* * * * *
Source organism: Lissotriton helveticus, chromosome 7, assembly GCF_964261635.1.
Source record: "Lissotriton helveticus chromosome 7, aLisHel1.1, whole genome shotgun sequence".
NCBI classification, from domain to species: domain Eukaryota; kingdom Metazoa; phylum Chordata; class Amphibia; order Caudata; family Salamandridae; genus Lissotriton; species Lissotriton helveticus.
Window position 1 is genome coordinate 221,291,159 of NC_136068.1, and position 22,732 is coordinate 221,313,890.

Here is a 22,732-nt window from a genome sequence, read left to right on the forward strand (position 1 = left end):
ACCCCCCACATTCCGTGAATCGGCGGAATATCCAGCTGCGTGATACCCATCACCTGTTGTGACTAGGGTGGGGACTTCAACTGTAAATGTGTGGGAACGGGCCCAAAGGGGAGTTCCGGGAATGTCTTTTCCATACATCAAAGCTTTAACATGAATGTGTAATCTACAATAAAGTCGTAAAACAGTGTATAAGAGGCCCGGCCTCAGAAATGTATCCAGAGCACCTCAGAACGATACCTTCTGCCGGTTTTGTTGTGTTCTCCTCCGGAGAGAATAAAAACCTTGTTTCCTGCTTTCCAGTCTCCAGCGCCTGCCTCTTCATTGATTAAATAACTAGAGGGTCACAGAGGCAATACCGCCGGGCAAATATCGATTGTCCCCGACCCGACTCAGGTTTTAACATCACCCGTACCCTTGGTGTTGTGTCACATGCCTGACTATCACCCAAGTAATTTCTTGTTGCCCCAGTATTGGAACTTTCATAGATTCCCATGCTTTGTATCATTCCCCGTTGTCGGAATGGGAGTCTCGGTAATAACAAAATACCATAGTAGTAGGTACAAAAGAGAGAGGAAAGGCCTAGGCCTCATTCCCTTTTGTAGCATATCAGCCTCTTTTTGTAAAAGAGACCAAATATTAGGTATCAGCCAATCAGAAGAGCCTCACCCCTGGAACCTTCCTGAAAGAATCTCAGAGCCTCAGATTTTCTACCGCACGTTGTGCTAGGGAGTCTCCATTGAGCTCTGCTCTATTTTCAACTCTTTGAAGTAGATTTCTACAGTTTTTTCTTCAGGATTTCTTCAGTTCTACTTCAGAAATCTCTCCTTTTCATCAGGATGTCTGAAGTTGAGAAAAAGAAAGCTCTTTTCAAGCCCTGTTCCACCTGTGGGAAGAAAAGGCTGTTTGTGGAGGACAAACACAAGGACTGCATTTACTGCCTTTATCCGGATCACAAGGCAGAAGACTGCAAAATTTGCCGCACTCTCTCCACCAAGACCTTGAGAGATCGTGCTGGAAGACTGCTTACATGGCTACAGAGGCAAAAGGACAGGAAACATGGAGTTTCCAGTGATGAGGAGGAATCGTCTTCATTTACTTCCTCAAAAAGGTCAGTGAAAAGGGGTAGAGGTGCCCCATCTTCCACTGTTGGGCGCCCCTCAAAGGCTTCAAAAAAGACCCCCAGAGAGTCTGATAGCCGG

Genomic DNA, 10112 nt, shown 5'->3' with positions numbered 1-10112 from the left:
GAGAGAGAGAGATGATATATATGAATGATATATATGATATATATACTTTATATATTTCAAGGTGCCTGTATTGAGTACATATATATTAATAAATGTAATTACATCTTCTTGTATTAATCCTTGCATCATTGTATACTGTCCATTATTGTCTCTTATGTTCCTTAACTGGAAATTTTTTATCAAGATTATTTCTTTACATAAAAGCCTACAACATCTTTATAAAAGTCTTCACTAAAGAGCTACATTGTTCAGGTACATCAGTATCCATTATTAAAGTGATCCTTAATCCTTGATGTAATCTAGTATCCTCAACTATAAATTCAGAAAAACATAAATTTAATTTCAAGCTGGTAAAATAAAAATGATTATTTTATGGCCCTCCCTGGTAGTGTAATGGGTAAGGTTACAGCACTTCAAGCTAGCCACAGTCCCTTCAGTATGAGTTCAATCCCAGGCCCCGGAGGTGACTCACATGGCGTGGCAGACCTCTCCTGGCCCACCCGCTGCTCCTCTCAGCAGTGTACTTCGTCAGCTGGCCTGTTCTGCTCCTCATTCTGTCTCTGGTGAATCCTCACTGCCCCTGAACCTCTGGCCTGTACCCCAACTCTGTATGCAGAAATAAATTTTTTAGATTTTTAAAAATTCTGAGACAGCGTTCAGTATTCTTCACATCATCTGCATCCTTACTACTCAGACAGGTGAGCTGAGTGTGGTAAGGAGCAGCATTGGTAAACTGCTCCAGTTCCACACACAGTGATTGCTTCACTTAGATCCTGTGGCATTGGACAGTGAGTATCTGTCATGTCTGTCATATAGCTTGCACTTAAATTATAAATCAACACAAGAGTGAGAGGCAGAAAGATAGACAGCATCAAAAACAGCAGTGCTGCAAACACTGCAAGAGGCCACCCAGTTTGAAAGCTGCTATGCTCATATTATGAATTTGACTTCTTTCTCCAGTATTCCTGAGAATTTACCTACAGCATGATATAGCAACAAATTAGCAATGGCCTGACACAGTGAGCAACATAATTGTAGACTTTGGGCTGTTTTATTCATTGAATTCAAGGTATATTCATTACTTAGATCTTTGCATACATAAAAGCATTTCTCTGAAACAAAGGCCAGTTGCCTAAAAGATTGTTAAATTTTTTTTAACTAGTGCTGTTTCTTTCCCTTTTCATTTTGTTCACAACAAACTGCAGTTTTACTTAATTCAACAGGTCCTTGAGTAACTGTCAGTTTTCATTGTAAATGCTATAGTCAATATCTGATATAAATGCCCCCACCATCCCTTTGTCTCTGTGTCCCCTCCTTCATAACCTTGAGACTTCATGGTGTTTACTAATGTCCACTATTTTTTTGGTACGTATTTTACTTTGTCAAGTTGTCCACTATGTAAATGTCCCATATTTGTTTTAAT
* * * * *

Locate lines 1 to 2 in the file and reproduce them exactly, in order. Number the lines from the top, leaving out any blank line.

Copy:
Source organism: Lissotriton helveticus, chromosome 7, assembly GCF_964261635.1.
Source record: "Lissotriton helveticus chromosome 7, aLisHel1.1, whole genome shotgun sequence".